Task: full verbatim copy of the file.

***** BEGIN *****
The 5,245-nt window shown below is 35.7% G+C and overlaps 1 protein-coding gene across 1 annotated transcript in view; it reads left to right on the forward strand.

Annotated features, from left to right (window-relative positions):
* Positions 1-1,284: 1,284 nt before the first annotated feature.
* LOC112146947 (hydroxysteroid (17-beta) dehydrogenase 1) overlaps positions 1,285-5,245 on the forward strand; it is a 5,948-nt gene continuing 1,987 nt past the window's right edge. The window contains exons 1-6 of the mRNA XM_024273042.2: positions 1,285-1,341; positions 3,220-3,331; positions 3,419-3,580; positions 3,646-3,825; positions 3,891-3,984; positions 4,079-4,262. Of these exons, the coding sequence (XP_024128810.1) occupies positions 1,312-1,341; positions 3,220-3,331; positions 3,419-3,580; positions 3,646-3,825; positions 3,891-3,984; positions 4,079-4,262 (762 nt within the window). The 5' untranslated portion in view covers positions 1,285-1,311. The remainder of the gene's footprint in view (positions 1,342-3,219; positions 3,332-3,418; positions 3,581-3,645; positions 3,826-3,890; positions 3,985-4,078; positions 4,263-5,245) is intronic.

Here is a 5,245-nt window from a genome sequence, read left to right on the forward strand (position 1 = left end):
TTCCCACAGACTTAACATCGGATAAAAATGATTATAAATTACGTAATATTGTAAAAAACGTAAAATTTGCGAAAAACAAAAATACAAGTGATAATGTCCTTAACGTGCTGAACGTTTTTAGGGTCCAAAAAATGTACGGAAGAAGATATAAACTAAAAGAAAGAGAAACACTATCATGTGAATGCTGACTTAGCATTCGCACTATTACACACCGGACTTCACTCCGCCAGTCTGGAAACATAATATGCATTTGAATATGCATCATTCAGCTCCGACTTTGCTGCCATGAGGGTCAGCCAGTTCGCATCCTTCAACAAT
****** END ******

The 5,245-nt window shown below is 35.7% G+C and overlaps 1 protein-coding gene across 1 annotated transcript in view; it reads left to right on the forward strand.

Annotated features, from left to right (window-relative positions):
* Positions 1-1,284: 1,284 nt before the first annotated feature.
* LOC112146947 (hydroxysteroid (17-beta) dehydrogenase 1) overlaps positions 1,285-5,245 on the forward strand; it is a 5,948-nt gene continuing 1,987 nt past the window's right edge. The window contains exons 1-6 of the mRNA XM_024273042.2: positions 1,285-1,341; positions 3,220-3,331; positions 3,419-3,580; positions 3,646-3,825; positions 3,891-3,984; positions 4,079-4,262. Of these exons, the coding sequence (XP_024128810.1) occupies positions 1,312-1,341; positions 3,220-3,331; positions 3,419-3,580; positions 3,646-3,825; positions 3,891-3,984; positions 4,079-4,262 (762 nt within the window). The 5' untranslated portion in view covers positions 1,285-1,311. The remainder of the gene's footprint in view (positions 1,342-3,219; positions 3,332-3,418; positions 3,581-3,645; positions 3,826-3,890; positions 3,985-4,078; positions 4,263-5,245) is intronic.

Here is a 5,245-nt window from a genome sequence, read left to right on the forward strand (position 1 = left end):
TTCCCACAGACTTAACATCGGATAAAAATGATTATAAATTACGTAATATTGTAAAAAACGTAAAATTTGCGAAAAACAAAAATACAAGTGATAATGTCCTTAACGTGCTGAACGTTTTTAGGGTCCAAAAAATGTACGGAAGAAGATATAAACTAAAAGAAAGAGAAACACTATCATGTGAATGCTGACTTAGCATTCGCACTATTACACACCGGACTTCACTCCGCCAGTCTGGAAACATAATATGCATTTGAATATGCATCATTCAGCTCCGACTTTGCTGCCATGAGGGTCAGCCAGTTCGCATCCTTCAACAAT